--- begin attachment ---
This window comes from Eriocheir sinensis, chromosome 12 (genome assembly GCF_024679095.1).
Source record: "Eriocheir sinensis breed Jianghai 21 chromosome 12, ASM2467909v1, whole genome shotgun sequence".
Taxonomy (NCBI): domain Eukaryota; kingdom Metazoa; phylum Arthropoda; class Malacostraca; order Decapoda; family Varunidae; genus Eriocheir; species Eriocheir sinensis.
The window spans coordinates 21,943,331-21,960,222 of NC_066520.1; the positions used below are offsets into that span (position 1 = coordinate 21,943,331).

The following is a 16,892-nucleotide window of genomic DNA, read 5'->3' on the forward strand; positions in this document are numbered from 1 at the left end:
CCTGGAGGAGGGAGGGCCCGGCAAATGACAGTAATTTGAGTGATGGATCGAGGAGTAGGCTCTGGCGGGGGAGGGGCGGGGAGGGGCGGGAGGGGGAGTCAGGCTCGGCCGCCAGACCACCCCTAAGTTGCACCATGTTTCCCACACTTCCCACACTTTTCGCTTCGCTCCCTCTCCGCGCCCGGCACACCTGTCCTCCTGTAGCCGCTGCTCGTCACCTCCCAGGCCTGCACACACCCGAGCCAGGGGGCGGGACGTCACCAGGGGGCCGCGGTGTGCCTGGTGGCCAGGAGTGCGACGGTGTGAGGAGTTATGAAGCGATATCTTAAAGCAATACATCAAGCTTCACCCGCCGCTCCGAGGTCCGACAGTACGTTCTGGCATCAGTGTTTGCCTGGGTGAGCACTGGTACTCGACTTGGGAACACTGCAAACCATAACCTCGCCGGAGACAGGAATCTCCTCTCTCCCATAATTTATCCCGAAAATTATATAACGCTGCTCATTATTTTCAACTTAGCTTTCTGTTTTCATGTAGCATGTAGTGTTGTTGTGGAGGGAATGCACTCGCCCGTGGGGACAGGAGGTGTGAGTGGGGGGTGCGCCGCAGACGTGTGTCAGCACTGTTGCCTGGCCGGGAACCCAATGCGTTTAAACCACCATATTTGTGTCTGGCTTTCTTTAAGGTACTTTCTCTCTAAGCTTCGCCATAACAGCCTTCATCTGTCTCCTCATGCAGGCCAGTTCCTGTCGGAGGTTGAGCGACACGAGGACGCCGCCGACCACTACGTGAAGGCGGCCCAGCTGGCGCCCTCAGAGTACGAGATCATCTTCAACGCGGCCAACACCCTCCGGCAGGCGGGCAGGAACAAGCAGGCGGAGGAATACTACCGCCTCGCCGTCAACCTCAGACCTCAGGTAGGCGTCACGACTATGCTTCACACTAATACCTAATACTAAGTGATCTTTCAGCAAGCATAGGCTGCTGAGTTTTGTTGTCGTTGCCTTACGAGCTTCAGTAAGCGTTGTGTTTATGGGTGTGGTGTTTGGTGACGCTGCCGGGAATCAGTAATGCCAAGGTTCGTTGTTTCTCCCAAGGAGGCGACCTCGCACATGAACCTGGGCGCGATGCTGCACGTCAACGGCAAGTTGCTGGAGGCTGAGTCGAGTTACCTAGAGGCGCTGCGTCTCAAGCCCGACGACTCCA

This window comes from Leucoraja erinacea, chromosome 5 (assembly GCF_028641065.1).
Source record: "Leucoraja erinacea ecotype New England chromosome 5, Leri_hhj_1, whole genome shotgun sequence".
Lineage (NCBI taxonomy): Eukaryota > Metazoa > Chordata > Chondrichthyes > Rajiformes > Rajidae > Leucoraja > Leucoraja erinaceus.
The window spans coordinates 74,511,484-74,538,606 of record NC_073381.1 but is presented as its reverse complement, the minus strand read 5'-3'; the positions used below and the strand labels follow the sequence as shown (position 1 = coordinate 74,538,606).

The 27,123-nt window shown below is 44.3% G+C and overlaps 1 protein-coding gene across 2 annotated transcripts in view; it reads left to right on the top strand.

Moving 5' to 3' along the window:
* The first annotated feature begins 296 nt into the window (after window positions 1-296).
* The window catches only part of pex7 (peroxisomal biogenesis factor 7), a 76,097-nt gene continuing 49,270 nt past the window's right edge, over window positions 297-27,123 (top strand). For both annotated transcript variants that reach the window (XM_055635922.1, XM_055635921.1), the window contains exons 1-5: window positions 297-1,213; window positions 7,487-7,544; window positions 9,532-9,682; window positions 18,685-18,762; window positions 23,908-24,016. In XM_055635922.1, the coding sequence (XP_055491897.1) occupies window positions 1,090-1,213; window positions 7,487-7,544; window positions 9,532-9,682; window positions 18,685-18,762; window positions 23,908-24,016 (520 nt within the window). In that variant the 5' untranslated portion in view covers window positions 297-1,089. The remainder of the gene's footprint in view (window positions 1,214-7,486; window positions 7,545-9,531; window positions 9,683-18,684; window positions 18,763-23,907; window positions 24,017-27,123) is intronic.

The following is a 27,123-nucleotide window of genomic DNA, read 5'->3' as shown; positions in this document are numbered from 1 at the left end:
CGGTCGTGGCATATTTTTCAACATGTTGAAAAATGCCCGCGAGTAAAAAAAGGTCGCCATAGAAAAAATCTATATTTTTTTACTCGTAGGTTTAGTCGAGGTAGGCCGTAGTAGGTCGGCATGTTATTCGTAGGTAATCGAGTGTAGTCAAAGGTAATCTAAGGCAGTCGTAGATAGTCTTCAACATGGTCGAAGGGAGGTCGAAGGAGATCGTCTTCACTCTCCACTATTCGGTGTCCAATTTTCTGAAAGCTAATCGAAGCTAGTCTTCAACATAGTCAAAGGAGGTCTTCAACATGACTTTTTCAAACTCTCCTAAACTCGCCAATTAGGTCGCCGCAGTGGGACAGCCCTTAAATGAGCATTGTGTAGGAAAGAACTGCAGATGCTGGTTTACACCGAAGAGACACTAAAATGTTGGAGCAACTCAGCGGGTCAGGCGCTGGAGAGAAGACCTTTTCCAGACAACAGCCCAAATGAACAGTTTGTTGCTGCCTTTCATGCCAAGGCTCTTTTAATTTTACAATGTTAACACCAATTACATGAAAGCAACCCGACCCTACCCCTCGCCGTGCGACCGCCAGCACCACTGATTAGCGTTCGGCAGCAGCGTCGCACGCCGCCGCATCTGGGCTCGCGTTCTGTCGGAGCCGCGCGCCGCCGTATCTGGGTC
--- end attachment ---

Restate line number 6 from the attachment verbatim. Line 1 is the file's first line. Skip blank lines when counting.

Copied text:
CCTGGAGGAGGGAGGGCCCGGCAAATGACAGTAATTTGAGTGATGGATCGAGGAGTAGGCTCTGGCGGGGGAGGGGCGGGGAGGGGCGGGAGGGGGAGTCAGGCTCGGCCGCCAGACCACCCCTAAGTTGCACCATGTTTCCCACACTTCCCACACTTTTCGCTTCGCTCCCTCTCCGCGCCCGGCACACCTGTCCTCCTGTAGCCGCTGCTCGTCACCTCCCAGGCCTGCACACACCCGAGCCAGGGGGCGGGACGTCACCAGGGGGCCGCGGTGTGCCTGGTGGCCAGGAGTGCGACGGTGTGAGGAGTTATGAAGCGATATCTTAAAGCAATACATCAAGCTTCACCCGCCGCTCCGAGGTCCGACAGTACGTTCTGGCATCAGTGTTTGCCTGGGTGAGCACTGGTACTCGACTTGGGAACACTGCAAACCATAACCTCGCCGGAGACAGGAATCTCCTCTCTCCCATAATTTATCCCGAAAATTATATAACGCTGCTCATTATTTTCAACTTAGCTTTCTGTTTTCATGTAGCATGTAGTGTTGTTGTGGAGGGAATGCACTCGCCCGTGGGGACAGGAGGTGTGAGTGGGGGGTGCGCCGCAGACGTGTGTCAGCACTGTTGCCTGGCCGGGAACCCAATGCGTTTAAACCACCATATTTGTGTCTGGCTTTCTTTAAGGTACTTTCTCTCTAAGCTTCGCCATAACAGCCTTCATCTGTCTCCTCATGCAGGCCAGTTCCTGTCGGAGGTTGAGCGACACGAGGACGCCGCCGACCACTACGTGAAGGCGGCCCAGCTGGCGCCCTCAGAGTACGAGATCATCTTCAACGCGGCCAACACCCTCCGGCAGGCGGGCAGGAACAAGCAGGCGGAGGAATACTACCGCCTCGCCGTCAACCTCAGACCTCAGGTAGGCGTCACGACTATGCTTCACACTAATACCTAATACTAAGTGATCTTTCAGCAAGCATAGGCTGCTGAGTTTTGTTGTCGTTGCCTTACGAGCTTCAGTAAGCGTTGTGTTTATGGGTGTGGTGTTTGGTGACGCTGCCGGGAATCAGTAATGCCAAGGTTCGTTGTTTCTCCCAAGGAGGCGACCTCGCACATGAACCTGGGCGCGATGCTGCACGTCAACGGCAAGTTGCTGGAGGCTGAGTCGAGTTACCTAGAGGCGCTGCGTCTCAAGCCCGACGACTCCA